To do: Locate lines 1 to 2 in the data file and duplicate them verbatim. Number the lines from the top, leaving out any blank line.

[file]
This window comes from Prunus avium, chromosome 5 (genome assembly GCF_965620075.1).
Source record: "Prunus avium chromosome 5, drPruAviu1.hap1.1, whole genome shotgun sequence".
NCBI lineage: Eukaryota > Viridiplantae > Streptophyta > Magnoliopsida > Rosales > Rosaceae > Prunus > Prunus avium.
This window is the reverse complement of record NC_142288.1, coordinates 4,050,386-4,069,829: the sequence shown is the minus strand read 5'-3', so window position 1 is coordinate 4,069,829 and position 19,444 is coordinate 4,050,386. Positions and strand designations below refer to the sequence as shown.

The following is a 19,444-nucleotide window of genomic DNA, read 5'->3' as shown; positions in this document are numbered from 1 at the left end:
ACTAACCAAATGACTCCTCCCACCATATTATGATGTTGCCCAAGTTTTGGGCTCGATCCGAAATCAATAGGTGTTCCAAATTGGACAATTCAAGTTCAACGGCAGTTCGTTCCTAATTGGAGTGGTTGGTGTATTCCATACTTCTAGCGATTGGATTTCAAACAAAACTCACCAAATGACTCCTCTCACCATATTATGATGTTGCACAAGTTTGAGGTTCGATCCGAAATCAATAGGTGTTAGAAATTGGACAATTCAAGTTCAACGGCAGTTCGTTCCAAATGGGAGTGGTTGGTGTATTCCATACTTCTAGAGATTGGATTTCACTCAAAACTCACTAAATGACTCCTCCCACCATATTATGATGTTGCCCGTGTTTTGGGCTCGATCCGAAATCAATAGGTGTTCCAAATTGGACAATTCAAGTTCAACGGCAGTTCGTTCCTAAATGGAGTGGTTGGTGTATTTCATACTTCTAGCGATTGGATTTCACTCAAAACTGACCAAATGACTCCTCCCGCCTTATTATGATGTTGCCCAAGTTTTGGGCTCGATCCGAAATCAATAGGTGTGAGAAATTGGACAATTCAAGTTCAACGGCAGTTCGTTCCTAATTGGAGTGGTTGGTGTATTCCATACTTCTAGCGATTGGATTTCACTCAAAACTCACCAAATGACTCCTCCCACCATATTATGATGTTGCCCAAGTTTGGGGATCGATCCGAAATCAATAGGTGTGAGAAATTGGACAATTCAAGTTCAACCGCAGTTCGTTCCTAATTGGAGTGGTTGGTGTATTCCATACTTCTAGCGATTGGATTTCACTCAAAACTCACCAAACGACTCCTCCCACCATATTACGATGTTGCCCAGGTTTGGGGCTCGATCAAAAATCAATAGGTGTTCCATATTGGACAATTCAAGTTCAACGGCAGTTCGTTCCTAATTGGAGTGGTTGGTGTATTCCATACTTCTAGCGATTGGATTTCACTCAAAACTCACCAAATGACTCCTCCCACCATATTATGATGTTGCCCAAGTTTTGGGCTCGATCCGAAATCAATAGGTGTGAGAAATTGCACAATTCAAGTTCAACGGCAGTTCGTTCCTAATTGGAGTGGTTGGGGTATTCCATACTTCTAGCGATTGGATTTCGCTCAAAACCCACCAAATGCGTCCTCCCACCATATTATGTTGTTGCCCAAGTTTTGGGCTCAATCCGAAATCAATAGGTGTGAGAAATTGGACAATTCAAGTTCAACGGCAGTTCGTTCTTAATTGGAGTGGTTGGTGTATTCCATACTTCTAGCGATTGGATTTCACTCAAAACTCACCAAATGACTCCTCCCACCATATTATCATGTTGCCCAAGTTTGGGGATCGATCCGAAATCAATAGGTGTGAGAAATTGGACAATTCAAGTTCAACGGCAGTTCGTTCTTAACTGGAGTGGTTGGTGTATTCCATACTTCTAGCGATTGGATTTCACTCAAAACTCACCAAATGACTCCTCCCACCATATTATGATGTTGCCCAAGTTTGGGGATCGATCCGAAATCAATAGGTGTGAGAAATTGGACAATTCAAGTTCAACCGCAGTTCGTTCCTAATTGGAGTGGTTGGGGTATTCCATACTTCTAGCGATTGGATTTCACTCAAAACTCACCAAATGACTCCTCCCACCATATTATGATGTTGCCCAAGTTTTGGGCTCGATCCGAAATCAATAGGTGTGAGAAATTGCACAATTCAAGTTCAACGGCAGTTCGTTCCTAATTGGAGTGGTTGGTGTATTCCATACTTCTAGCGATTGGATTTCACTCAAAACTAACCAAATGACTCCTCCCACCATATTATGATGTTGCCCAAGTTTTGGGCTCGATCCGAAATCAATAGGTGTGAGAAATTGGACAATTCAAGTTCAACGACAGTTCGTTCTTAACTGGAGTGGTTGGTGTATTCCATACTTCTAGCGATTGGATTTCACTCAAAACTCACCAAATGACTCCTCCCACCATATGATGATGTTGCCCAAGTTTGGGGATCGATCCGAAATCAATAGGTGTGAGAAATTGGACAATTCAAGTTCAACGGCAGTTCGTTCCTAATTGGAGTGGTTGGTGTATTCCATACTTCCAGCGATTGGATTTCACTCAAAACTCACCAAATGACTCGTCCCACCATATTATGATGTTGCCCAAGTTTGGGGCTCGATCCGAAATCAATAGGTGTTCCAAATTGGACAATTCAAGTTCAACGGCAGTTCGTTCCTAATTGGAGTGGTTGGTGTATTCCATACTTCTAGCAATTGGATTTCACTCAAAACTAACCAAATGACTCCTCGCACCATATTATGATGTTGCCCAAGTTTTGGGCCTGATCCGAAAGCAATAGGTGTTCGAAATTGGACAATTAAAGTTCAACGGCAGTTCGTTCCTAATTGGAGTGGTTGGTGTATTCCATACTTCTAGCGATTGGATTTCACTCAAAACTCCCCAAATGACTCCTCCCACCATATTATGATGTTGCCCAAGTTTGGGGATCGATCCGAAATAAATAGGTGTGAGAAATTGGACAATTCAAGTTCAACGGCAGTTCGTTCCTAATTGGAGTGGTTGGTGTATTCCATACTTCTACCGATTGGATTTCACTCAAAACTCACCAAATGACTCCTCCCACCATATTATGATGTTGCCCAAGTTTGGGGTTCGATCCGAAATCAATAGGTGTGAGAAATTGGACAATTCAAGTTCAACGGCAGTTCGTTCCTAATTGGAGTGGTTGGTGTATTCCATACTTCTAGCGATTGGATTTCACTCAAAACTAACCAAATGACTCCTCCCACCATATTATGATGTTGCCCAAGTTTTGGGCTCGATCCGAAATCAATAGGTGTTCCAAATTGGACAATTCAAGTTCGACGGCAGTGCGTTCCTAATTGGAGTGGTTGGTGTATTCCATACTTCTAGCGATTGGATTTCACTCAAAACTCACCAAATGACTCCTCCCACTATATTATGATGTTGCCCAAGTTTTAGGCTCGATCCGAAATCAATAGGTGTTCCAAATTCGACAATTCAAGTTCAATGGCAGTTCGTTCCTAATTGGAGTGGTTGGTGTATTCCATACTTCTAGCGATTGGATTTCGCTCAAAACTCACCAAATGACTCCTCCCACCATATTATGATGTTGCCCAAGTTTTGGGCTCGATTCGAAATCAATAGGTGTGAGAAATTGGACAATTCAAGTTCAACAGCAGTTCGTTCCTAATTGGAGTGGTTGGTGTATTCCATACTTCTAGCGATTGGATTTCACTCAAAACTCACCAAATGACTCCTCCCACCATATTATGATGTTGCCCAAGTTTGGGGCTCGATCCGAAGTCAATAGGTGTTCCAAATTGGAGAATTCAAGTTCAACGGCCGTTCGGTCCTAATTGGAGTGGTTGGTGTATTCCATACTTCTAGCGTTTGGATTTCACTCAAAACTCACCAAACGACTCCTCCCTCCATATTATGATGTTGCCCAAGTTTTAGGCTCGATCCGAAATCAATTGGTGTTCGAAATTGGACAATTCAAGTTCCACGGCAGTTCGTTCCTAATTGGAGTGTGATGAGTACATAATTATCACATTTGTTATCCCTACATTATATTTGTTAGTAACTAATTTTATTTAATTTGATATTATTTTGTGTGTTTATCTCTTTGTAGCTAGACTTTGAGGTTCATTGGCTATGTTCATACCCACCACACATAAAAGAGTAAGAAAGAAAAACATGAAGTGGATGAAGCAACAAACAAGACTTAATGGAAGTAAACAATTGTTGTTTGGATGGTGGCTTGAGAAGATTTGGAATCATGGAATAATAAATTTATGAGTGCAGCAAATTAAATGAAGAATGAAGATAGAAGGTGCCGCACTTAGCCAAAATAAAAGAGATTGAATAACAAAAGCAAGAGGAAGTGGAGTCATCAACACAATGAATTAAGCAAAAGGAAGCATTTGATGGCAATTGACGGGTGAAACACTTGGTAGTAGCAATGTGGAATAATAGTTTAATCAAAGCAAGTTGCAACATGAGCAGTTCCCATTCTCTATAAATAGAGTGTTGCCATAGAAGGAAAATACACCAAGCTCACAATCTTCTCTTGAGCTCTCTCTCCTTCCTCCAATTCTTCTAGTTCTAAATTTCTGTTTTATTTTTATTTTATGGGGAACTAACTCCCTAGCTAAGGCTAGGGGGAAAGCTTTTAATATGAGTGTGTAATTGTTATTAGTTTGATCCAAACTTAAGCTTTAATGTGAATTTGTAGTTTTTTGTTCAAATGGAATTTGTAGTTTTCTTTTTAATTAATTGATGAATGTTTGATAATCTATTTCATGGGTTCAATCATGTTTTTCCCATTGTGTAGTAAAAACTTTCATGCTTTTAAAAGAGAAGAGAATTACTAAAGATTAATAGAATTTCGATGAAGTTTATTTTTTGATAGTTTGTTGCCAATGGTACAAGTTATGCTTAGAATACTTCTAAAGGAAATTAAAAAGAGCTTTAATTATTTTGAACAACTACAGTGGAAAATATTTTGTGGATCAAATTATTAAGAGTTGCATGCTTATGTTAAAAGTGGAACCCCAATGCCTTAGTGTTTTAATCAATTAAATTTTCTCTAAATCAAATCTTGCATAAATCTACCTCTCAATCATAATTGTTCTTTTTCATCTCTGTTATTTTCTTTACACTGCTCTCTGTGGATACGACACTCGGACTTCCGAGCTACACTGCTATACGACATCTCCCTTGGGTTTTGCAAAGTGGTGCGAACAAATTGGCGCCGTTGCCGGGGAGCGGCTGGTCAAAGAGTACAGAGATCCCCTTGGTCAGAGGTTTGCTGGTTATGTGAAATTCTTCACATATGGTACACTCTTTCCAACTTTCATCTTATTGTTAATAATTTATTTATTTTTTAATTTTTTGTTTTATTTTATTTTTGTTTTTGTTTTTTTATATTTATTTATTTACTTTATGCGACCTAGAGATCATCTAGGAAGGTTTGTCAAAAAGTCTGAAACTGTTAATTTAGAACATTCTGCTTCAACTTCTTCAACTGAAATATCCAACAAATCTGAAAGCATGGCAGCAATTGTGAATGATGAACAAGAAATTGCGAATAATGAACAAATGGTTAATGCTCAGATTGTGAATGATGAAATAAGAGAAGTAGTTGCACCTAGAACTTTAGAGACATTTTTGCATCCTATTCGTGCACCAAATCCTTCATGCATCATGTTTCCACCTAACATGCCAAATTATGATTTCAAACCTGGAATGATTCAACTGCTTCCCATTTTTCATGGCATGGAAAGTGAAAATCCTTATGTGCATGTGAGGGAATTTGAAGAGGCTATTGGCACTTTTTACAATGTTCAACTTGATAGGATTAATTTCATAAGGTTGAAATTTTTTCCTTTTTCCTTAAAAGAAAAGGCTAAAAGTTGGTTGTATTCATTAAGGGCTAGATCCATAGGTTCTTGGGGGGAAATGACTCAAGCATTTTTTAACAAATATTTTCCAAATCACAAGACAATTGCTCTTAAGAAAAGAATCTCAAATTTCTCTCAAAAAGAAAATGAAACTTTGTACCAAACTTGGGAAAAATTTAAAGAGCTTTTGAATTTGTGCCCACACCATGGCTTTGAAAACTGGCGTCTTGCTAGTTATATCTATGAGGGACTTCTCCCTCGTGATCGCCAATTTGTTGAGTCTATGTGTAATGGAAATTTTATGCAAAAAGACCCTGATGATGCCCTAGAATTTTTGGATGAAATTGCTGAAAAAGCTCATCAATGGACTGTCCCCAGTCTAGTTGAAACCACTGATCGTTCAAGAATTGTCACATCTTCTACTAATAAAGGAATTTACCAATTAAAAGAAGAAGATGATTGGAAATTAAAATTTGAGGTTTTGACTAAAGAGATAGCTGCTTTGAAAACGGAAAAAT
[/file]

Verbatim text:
This window comes from Prunus avium, chromosome 5 (genome assembly GCF_965620075.1).
Source record: "Prunus avium chromosome 5, drPruAviu1.hap1.1, whole genome shotgun sequence".